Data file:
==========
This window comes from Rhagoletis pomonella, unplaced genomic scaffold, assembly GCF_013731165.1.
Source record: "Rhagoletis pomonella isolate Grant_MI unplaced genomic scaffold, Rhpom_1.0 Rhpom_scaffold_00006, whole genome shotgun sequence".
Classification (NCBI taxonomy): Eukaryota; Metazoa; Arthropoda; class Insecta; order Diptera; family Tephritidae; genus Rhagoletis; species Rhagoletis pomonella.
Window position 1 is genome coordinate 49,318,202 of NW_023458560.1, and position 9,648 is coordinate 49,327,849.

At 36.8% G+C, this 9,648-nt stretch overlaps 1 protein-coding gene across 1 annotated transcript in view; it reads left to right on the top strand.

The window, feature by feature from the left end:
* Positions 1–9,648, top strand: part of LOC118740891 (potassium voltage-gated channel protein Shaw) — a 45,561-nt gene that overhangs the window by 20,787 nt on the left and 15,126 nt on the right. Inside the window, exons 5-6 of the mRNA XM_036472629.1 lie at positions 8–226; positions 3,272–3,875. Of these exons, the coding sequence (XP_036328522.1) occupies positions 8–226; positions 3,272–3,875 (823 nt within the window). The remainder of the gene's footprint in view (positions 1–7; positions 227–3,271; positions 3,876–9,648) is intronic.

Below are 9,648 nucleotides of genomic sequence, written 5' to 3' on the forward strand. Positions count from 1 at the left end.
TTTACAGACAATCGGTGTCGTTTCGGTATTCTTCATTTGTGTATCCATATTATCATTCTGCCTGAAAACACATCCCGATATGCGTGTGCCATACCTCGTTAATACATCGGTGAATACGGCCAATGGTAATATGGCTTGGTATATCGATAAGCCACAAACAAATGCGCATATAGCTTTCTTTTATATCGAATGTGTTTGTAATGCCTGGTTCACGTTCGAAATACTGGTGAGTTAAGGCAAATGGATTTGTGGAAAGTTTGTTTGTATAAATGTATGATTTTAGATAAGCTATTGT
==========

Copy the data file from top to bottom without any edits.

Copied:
This window comes from Rhagoletis pomonella, unplaced genomic scaffold, assembly GCF_013731165.1.
Source record: "Rhagoletis pomonella isolate Grant_MI unplaced genomic scaffold, Rhpom_1.0 Rhpom_scaffold_00006, whole genome shotgun sequence".
Classification (NCBI taxonomy): Eukaryota; Metazoa; Arthropoda; class Insecta; order Diptera; family Tephritidae; genus Rhagoletis; species Rhagoletis pomonella.
Window position 1 is genome coordinate 49,318,202 of NW_023458560.1, and position 9,648 is coordinate 49,327,849.

At 36.8% G+C, this 9,648-nt stretch overlaps 1 protein-coding gene across 1 annotated transcript in view; it reads left to right on the top strand.

The window, feature by feature from the left end:
* Positions 1–9,648, top strand: part of LOC118740891 (potassium voltage-gated channel protein Shaw) — a 45,561-nt gene that overhangs the window by 20,787 nt on the left and 15,126 nt on the right. Inside the window, exons 5-6 of the mRNA XM_036472629.1 lie at positions 8–226; positions 3,272–3,875. Of these exons, the coding sequence (XP_036328522.1) occupies positions 8–226; positions 3,272–3,875 (823 nt within the window). The remainder of the gene's footprint in view (positions 1–7; positions 227–3,271; positions 3,876–9,648) is intronic.

Below are 9,648 nucleotides of genomic sequence, written 5' to 3' on the forward strand. Positions count from 1 at the left end.
TTTACAGACAATCGGTGTCGTTTCGGTATTCTTCATTTGTGTATCCATATTATCATTCTGCCTGAAAACACATCCCGATATGCGTGTGCCATACCTCGTTAATACATCGGTGAATACGGCCAATGGTAATATGGCTTGGTATATCGATAAGCCACAAACAAATGCGCATATAGCTTTCTTTTATATCGAATGTGTTTGTAATGCCTGGTTCACGTTCGAAATACTGGTGAGTTAAGGCAAATGGATTTGTGGAAAGTTTGTTTGTATAAATGTATGATTTTAGATAAGCTATTGT